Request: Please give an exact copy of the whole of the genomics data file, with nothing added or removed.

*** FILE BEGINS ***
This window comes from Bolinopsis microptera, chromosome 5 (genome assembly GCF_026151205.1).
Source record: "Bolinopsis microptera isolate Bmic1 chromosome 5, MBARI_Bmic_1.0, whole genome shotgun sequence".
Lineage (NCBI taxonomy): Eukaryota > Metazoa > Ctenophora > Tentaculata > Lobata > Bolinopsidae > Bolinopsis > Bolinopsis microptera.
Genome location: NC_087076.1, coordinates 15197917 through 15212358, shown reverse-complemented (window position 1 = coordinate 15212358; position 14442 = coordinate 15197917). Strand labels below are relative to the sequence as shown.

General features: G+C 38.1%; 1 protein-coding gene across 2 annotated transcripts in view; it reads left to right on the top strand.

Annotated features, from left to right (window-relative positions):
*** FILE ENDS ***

This window comes from Bolinopsis microptera, chromosome 5 (genome assembly GCF_026151205.1).
Source record: "Bolinopsis microptera isolate Bmic1 chromosome 5, MBARI_Bmic_1.0, whole genome shotgun sequence".
Lineage (NCBI taxonomy): Eukaryota > Metazoa > Ctenophora > Tentaculata > Lobata > Bolinopsidae > Bolinopsis > Bolinopsis microptera.
Genome location: NC_087076.1, coordinates 15197917 through 15212358, shown reverse-complemented (window position 1 = coordinate 15212358; position 14442 = coordinate 15197917). Strand labels below are relative to the sequence as shown.

General features: G+C 38.1%; 1 protein-coding gene across 2 annotated transcripts in view; it reads left to right on the top strand.

Annotated features, from left to right (window-relative positions):